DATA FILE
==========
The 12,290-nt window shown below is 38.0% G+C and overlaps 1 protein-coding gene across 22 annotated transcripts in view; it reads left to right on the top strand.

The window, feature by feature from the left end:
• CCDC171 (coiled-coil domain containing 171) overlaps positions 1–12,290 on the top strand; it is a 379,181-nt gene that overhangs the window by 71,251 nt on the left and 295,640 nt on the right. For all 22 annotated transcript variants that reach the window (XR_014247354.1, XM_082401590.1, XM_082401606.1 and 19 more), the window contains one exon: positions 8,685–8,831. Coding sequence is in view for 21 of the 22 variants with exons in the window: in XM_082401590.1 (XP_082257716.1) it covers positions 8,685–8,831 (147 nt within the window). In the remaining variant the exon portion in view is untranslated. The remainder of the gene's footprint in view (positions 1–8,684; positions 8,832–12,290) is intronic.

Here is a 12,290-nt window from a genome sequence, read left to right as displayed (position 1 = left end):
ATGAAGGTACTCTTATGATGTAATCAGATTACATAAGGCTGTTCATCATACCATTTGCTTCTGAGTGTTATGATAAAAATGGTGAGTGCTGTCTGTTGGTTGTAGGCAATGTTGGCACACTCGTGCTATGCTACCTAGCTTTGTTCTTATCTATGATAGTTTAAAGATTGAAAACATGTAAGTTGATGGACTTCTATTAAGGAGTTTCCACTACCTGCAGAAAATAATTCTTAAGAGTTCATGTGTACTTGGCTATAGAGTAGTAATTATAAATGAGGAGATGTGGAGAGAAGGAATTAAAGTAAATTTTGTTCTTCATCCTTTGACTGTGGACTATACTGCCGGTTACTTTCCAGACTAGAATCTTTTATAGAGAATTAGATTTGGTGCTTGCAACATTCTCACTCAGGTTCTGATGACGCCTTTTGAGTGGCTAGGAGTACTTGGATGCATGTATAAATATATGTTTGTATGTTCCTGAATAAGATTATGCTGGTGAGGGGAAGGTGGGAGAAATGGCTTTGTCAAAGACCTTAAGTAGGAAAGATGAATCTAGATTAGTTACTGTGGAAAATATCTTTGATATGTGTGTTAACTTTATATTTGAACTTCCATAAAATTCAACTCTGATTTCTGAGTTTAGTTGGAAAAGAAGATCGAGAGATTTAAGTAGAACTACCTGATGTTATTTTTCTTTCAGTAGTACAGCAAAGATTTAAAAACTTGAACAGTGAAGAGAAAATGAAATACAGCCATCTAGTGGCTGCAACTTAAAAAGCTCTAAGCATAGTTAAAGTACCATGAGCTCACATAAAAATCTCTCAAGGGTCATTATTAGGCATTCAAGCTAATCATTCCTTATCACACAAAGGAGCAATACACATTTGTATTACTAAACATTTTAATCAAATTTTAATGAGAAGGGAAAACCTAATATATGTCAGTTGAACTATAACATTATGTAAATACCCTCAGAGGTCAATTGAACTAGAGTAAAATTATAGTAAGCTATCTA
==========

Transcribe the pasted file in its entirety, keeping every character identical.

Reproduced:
The 12,290-nt window shown below is 38.0% G+C and overlaps 1 protein-coding gene across 22 annotated transcripts in view; it reads left to right on the top strand.

The window, feature by feature from the left end:
• CCDC171 (coiled-coil domain containing 171) overlaps positions 1–12,290 on the top strand; it is a 379,181-nt gene that overhangs the window by 71,251 nt on the left and 295,640 nt on the right. For all 22 annotated transcript variants that reach the window (XR_014247354.1, XM_082401590.1, XM_082401606.1 and 19 more), the window contains one exon: positions 8,685–8,831. Coding sequence is in view for 21 of the 22 variants with exons in the window: in XM_082401590.1 (XP_082257716.1) it covers positions 8,685–8,831 (147 nt within the window). In the remaining variant the exon portion in view is untranslated. The remainder of the gene's footprint in view (positions 1–8,684; positions 8,832–12,290) is intronic.

Here is a 12,290-nt window from a genome sequence, read left to right as displayed (position 1 = left end):
ATGAAGGTACTCTTATGATGTAATCAGATTACATAAGGCTGTTCATCATACCATTTGCTTCTGAGTGTTATGATAAAAATGGTGAGTGCTGTCTGTTGGTTGTAGGCAATGTTGGCACACTCGTGCTATGCTACCTAGCTTTGTTCTTATCTATGATAGTTTAAAGATTGAAAACATGTAAGTTGATGGACTTCTATTAAGGAGTTTCCACTACCTGCAGAAAATAATTCTTAAGAGTTCATGTGTACTTGGCTATAGAGTAGTAATTATAAATGAGGAGATGTGGAGAGAAGGAATTAAAGTAAATTTTGTTCTTCATCCTTTGACTGTGGACTATACTGCCGGTTACTTTCCAGACTAGAATCTTTTATAGAGAATTAGATTTGGTGCTTGCAACATTCTCACTCAGGTTCTGATGACGCCTTTTGAGTGGCTAGGAGTACTTGGATGCATGTATAAATATATGTTTGTATGTTCCTGAATAAGATTATGCTGGTGAGGGGAAGGTGGGAGAAATGGCTTTGTCAAAGACCTTAAGTAGGAAAGATGAATCTAGATTAGTTACTGTGGAAAATATCTTTGATATGTGTGTTAACTTTATATTTGAACTTCCATAAAATTCAACTCTGATTTCTGAGTTTAGTTGGAAAAGAAGATCGAGAGATTTAAGTAGAACTACCTGATGTTATTTTTCTTTCAGTAGTACAGCAAAGATTTAAAAACTTGAACAGTGAAGAGAAAATGAAATACAGCCATCTAGTGGCTGCAACTTAAAAAGCTCTAAGCATAGTTAAAGTACCATGAGCTCACATAAAAATCTCTCAAGGGTCATTATTAGGCATTCAAGCTAATCATTCCTTATCACACAAAGGAGCAATACACATTTGTATTACTAAACATTTTAATCAAATTTTAATGAGAAGGGAAAACCTAATATATGTCAGTTGAACTATAACATTATGTAAATACCCTCAGAGGTCAATTGAACTAGAGTAAAATTATAGTAAGCTATCTA